15 1.Post traumatic knee pain should be referred early for a specialist opinion. 2.Early MRI scanning is cost effective. 3.In high risk occupations, look specifically at high risk patients (obese, female, family history). Take home message

16 Surgical treatment Severity of disease Extent of disease Success rate Morbidity Longevity Subsequent total knee replacement More difficult Outcome Arthroscopy Arthroplasty Osteotomy

17 Early OA Pain relief in % Lasts up to 1 year Swift recovery Day surgery – immediate FWB Drive - 10 days Office work - 2 weeks Manual work 4 – 6 weeks Subsequent TKR unaffected Arthroscopy

18 Low complication rate arthroscopies 1.68%.* Minimally invasive Repeatable Well accepted ??Necessary!! * Small NC. Arthroscopy 1998;4: Arthroscopy

19 A Controlled Trial of Arthroscopic Surgery for Osteoarthritis of the Knee 180 patients Arthroscopy vs placebo surgery 24 month follow up Pain Function J. Bruce Moseley et al Houston Veterans Affairs Medical Center NEJM 2002

20 Early OA Mechanical symptoms – Meniscectomy – Loose bodies Normal limb alignment Moderate x-ray changes Arthroscopy

21 1.Post traumatic knee pain should be referred early for a specialist opinion. 2.Early MRI scanning is cost effective. 3.In high risk occupations, look specifically at high risk patients (obese, female, family history). 4.There is a narrow indication for arthroscopy in osteoarthritis. Take home message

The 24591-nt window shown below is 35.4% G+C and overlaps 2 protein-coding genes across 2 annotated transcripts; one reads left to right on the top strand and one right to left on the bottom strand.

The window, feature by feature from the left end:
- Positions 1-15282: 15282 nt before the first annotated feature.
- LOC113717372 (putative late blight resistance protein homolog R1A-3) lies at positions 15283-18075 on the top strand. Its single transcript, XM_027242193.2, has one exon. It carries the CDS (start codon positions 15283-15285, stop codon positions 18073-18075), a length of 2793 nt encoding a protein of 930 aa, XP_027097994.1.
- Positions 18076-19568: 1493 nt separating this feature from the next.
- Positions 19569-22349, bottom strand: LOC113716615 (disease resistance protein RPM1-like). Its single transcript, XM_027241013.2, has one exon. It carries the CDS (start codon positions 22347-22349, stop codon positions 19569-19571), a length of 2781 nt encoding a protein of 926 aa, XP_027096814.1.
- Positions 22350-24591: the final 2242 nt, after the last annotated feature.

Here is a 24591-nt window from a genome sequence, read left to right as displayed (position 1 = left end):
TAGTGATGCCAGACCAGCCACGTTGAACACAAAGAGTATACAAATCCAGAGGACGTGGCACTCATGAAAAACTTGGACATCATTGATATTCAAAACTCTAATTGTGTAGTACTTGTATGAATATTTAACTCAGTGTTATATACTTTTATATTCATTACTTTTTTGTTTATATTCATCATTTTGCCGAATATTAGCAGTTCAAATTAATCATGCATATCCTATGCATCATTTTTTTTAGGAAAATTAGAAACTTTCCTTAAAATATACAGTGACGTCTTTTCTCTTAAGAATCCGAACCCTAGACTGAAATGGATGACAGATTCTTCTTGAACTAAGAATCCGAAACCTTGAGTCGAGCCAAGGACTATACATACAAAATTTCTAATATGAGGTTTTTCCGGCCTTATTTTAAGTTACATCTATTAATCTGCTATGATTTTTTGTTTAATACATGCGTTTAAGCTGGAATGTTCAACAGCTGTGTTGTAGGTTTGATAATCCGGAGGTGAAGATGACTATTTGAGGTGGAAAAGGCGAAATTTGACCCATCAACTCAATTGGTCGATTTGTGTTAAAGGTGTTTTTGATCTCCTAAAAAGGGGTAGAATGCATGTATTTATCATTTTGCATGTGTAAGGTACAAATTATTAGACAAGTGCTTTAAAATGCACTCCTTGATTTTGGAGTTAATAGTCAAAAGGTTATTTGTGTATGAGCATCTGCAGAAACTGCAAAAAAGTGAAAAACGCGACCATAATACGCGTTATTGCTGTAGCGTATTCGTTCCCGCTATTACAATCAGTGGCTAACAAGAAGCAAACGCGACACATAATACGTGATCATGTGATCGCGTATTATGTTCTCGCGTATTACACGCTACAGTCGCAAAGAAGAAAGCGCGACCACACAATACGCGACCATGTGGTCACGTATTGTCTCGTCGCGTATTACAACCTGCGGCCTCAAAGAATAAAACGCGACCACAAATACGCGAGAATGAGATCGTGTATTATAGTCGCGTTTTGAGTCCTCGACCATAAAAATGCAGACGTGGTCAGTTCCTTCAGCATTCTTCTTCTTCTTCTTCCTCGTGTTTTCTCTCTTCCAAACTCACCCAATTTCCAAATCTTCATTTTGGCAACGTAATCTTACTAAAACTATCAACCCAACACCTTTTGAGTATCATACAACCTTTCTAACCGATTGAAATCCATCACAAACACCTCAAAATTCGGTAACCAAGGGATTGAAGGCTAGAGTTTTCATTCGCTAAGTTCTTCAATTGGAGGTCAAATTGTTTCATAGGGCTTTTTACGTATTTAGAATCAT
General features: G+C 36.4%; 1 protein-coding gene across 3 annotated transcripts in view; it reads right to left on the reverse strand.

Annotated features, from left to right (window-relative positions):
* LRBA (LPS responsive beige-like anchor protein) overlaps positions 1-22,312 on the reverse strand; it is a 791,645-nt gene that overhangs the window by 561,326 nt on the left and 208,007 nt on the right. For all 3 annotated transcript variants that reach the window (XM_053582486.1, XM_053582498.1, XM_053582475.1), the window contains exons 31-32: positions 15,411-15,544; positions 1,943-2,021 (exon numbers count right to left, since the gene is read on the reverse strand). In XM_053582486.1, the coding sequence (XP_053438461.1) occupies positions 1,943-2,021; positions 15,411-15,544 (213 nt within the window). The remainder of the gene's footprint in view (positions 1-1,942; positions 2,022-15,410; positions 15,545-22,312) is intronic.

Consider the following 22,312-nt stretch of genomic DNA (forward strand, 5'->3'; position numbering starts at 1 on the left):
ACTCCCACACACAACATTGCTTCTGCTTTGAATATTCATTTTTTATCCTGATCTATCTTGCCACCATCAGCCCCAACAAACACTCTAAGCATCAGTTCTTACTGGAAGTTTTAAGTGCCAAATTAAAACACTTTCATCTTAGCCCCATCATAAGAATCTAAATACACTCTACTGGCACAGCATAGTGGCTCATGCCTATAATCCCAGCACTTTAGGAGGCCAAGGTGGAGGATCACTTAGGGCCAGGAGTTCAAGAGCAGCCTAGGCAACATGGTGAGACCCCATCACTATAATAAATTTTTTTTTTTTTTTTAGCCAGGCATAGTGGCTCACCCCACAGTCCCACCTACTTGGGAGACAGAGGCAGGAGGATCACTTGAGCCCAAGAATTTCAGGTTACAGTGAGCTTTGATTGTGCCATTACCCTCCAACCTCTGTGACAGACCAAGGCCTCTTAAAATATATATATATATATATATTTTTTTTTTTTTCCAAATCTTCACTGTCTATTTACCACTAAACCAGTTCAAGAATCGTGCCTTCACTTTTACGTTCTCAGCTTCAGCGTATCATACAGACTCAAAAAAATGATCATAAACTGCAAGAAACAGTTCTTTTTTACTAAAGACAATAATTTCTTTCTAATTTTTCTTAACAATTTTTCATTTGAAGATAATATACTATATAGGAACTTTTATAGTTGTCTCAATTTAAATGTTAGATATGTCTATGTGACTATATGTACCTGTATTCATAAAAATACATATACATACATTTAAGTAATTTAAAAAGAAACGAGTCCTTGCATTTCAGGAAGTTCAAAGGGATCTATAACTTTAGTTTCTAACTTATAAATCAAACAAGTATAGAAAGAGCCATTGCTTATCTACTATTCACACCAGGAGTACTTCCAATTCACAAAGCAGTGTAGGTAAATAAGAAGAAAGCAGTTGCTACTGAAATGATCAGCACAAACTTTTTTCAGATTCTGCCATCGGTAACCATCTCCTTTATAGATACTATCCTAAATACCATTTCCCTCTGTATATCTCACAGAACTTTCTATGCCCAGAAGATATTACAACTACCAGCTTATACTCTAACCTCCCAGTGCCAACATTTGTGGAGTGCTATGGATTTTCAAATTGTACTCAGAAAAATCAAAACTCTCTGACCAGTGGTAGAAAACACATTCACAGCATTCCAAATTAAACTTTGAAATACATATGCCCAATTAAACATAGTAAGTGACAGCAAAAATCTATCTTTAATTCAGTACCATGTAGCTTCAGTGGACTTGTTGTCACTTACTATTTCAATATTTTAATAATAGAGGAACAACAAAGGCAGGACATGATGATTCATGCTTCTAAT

22 Upper tibial osteotomy (HTO) Developed by Jackson 1950s Popularised by Coventry » Coventry et al JBJS (Am). 1973;55 :23-48 Medial OA Varus to valgus Unload diseased compartment Victim of knee replacement

23 Upper tibial osteotomy (HTO) Indications – Isolated medial oa – Localised medial pain – Pain on activity No rest pain – Well preserved ROM – Correctible varus deformity

24 Upper tibial osteotomy (HTO) Achieve 8-12 degrees of valgus WBA through lateral compartment Pre-op planning Precise osteotomy Stable internal fixation

25 Upper tibial osteotomy (HTO) Results

26 Upper tibial osteotomy (HTO) Results

27 Upper tibial osteotomy Obese patients perform poorly » Coventry et al JBJS (Am), 1993;75:2, , ACL deficiency » Holden et al JBJS (Am), 1988; 70:2, Initial success is dependent on successful correction Approximately 40% need knee replacements within 10 years

28 Upper tibial osteotomy (HTO) Good initial success rate Allows manual work Fails over time Worsening results recently High morbidity Fracture healing Long recovery period PWB for 6 weeks Full recovery 12 months